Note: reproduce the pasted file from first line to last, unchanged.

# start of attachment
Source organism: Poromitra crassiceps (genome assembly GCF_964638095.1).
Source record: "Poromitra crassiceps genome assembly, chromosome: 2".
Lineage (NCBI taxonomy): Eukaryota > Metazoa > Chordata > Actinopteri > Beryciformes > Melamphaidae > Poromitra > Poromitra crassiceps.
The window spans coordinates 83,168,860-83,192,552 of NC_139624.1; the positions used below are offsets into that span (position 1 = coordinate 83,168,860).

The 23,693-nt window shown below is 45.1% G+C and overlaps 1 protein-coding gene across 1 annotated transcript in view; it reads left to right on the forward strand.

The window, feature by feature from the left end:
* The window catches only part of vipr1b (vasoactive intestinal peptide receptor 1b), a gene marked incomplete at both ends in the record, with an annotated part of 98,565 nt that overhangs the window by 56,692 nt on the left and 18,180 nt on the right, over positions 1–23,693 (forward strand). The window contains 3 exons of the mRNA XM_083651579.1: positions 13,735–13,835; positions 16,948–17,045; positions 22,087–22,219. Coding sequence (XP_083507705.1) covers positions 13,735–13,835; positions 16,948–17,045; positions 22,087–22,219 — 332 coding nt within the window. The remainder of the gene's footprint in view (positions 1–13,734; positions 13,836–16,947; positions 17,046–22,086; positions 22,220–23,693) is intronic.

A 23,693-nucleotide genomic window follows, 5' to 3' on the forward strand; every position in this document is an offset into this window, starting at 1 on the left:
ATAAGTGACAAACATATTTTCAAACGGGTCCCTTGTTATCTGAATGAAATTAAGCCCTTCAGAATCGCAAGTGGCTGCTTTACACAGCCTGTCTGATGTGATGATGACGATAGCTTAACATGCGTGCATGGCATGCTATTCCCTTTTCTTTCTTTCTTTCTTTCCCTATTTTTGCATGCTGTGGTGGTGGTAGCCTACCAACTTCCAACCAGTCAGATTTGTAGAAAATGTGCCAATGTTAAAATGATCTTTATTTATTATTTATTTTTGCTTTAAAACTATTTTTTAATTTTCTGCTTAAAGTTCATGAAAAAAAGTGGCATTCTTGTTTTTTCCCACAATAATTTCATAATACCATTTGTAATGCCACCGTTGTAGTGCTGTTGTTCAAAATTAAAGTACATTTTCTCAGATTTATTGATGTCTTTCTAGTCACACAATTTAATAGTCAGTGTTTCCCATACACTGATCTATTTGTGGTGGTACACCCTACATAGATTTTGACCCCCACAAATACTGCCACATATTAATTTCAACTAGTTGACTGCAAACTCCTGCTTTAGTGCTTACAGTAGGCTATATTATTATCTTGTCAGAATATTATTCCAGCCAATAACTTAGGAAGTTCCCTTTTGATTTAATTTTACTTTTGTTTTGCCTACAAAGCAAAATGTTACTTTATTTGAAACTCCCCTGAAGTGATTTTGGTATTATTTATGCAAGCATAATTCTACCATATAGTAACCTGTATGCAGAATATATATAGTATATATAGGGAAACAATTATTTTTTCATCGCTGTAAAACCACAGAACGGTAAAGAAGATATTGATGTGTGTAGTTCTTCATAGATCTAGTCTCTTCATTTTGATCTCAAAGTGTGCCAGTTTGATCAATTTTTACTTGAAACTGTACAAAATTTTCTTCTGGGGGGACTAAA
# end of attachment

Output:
Source organism: Poromitra crassiceps (genome assembly GCF_964638095.1).
Source record: "Poromitra crassiceps genome assembly, chromosome: 2".
Lineage (NCBI taxonomy): Eukaryota > Metazoa > Chordata > Actinopteri > Beryciformes > Melamphaidae > Poromitra > Poromitra crassiceps.
The window spans coordinates 83,168,860-83,192,552 of NC_139624.1; the positions used below are offsets into that span (position 1 = coordinate 83,168,860).

The 23,693-nt window shown below is 45.1% G+C and overlaps 1 protein-coding gene across 1 annotated transcript in view; it reads left to right on the forward strand.

The window, feature by feature from the left end:
* The window catches only part of vipr1b (vasoactive intestinal peptide receptor 1b), a gene marked incomplete at both ends in the record, with an annotated part of 98,565 nt that overhangs the window by 56,692 nt on the left and 18,180 nt on the right, over positions 1–23,693 (forward strand). The window contains 3 exons of the mRNA XM_083651579.1: positions 13,735–13,835; positions 16,948–17,045; positions 22,087–22,219. Coding sequence (XP_083507705.1) covers positions 13,735–13,835; positions 16,948–17,045; positions 22,087–22,219 — 332 coding nt within the window. The remainder of the gene's footprint in view (positions 1–13,734; positions 13,836–16,947; positions 17,046–22,086; positions 22,220–23,693) is intronic.

A 23,693-nucleotide genomic window follows, 5' to 3' on the forward strand; every position in this document is an offset into this window, starting at 1 on the left:
ATAAGTGACAAACATATTTTCAAACGGGTCCCTTGTTATCTGAATGAAATTAAGCCCTTCAGAATCGCAAGTGGCTGCTTTACACAGCCTGTCTGATGTGATGATGACGATAGCTTAACATGCGTGCATGGCATGCTATTCCCTTTTCTTTCTTTCTTTCTTTCCCTATTTTTGCATGCTGTGGTGGTGGTAGCCTACCAACTTCCAACCAGTCAGATTTGTAGAAAATGTGCCAATGTTAAAATGATCTTTATTTATTATTTATTTTTGCTTTAAAACTATTTTTTAATTTTCTGCTTAAAGTTCATGAAAAAAAGTGGCATTCTTGTTTTTTCCCACAATAATTTCATAATACCATTTGTAATGCCACCGTTGTAGTGCTGTTGTTCAAAATTAAAGTACATTTTCTCAGATTTATTGATGTCTTTCTAGTCACACAATTTAATAGTCAGTGTTTCCCATACACTGATCTATTTGTGGTGGTACACCCTACATAGATTTTGACCCCCACAAATACTGCCACATATTAATTTCAACTAGTTGACTGCAAACTCCTGCTTTAGTGCTTACAGTAGGCTATATTATTATCTTGTCAGAATATTATTCCAGCCAATAACTTAGGAAGTTCCCTTTTGATTTAATTTTACTTTTGTTTTGCCTACAAAGCAAAATGTTACTTTATTTGAAACTCCCCTGAAGTGATTTTGGTATTATTTATGCAAGCATAATTCTACCATATAGTAACCTGTATGCAGAATATATATAGTATATATAGGGAAACAATTATTTTTTCATCGCTGTAAAACCACAGAACGGTAAAGAAGATATTGATGTGTGTAGTTCTTCATAGATCTAGTCTCTTCATTTTGATCTCAAAGTGTGCCAGTTTGATCAATTTTTACTTGAAACTGTACAAAATTTTCTTCTGGGGGGACTAAA